1982 Bristol 35.5

Mattapoisett, MA

In our previous tests, Bruce-style claw anchors performed well in a variety of bottoms in our testing – even mud.

As reported in a sidebar to that June 2016 article on sewn splices, Maxijacket is very good for protecting dock lines, exposed core in core-dependent splices, and splices in general. However, it stiffens the line and is not recommended for use on portions of lines that will be handled, go around winches, or pass through clutches or jammers. On the other hand, Spinlock RP25 does not significan'tly stiffen the line, though we would still not use it on sections of lines to be handled or go around winches. Thus, Spinlock RP 25 is a good choice for reducing minor wear and reducing slipping in clutches. Weve not thoroughly yet tested either for holding in rope clutches, which we last evaluated in November 2014. Another option is to try a new cover-or even your old cover-on the new halyard, assuming it is a double braid (see Splicing a Polyethylene Cover, PS December 2018). Test a short section first before dissembling your new halyard.

As for the claw anchors in mud, we tested the Lewmar claw (based on the original Scottish Bruce design) and several others in 2006. Testers found that, indeed, the claw held well, presumably because of its large fluke area and concave shaped fluke (see PS February 2006). We also tested a 118-pound Manson Ray, a larger version of the Bruce design, in a variety of challenging bottom, and it held and set exceptionally well. It is important to remember that results are not always scalable between anchors of different sizes. Based on our experience, and anecdotal evidence, the Bruce design, in particular, seems to be more effective in the larger sizes (greater than 33 pounds).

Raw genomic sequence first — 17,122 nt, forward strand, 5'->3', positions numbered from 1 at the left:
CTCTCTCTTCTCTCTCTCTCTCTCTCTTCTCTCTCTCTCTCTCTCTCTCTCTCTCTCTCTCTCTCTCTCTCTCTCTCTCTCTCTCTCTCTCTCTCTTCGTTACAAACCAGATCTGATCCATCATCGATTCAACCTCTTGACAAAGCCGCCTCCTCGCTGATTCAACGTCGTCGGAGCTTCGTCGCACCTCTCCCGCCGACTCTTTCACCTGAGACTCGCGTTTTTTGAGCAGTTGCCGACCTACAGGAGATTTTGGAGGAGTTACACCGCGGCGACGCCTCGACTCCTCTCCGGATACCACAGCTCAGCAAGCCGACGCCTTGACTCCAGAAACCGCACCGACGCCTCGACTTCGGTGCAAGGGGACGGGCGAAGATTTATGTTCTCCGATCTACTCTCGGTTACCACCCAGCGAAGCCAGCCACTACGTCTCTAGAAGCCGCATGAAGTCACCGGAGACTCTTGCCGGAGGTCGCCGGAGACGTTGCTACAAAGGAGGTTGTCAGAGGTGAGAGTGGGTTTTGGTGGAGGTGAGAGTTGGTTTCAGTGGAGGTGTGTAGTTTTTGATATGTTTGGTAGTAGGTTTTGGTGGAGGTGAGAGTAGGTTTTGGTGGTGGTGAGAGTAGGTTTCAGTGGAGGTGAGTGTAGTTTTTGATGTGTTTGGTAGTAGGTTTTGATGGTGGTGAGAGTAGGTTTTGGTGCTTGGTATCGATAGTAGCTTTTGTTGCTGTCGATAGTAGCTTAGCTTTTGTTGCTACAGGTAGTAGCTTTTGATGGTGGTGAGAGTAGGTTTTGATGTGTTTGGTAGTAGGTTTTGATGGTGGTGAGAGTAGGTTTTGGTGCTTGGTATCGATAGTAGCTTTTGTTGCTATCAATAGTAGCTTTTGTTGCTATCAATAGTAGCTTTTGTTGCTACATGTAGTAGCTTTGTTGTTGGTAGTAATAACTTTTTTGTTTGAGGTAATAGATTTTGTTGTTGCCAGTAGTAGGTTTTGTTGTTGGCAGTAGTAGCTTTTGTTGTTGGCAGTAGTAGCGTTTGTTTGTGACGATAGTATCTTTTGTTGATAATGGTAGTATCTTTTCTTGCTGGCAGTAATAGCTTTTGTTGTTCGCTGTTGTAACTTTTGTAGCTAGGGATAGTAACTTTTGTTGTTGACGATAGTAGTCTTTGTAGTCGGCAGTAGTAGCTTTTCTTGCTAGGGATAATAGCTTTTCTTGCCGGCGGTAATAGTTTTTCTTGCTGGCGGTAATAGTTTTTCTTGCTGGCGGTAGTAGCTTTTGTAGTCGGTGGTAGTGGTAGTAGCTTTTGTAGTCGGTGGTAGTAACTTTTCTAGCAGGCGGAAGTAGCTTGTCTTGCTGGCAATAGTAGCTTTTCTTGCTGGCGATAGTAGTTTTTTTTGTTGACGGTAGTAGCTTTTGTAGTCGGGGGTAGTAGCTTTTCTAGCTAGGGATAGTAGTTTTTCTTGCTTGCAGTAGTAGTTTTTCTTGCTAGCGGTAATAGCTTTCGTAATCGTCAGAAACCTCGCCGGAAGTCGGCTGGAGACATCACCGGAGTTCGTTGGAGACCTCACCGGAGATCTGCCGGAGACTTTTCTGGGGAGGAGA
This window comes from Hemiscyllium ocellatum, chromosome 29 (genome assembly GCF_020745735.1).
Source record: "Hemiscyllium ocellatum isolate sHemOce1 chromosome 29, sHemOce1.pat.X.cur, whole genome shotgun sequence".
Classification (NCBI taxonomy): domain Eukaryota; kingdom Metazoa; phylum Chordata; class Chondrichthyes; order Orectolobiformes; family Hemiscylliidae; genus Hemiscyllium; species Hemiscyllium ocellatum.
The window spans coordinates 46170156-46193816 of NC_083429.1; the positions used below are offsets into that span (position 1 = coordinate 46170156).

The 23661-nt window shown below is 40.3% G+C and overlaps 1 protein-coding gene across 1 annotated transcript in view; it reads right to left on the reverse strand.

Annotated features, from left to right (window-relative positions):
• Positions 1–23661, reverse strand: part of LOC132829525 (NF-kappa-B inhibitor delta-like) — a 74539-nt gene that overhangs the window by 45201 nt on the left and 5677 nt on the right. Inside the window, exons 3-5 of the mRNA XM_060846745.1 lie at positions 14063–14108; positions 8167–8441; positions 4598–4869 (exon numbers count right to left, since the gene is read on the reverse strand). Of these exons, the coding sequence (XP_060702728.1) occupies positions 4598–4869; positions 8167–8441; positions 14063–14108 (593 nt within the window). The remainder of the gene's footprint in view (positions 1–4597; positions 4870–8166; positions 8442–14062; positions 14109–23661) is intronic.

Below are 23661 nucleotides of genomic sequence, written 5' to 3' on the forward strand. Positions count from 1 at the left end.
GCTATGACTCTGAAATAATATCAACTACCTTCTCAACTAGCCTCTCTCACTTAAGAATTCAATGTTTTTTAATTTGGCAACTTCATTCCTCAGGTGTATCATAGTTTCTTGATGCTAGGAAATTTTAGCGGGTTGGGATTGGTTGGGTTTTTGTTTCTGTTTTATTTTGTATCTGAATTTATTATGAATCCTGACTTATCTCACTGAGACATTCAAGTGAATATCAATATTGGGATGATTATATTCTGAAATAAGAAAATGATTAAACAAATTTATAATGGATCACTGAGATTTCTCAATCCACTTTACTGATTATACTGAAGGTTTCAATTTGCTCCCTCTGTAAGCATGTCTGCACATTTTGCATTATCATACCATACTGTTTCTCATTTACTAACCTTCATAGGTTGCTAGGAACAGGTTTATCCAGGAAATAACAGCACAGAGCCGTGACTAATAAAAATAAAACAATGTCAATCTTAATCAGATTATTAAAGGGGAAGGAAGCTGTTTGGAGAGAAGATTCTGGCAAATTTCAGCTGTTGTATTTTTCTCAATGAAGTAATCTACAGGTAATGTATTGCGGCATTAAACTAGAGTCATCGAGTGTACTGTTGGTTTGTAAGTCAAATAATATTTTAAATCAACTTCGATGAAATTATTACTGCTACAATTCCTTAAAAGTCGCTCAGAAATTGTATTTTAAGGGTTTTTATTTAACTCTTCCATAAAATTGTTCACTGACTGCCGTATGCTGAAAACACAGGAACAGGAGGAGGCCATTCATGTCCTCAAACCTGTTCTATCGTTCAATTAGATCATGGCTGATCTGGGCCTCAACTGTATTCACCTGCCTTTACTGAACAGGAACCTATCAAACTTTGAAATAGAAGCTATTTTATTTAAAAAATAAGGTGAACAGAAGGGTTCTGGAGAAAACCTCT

Dr. Paul Jacob’s Catalina 34 Pleaides sails near Warwick, RI.
Cleat Confusion

One of the things I really like about Practical Sailor, and a reason I am a long-term subscriber, is the diversity of subjects covered by your magazine. Even after sailing for six decades if I can learn just one useful bit of information per issue I feel my subscription is more than justified. Besides, one never knows when that information may help avoid trouble.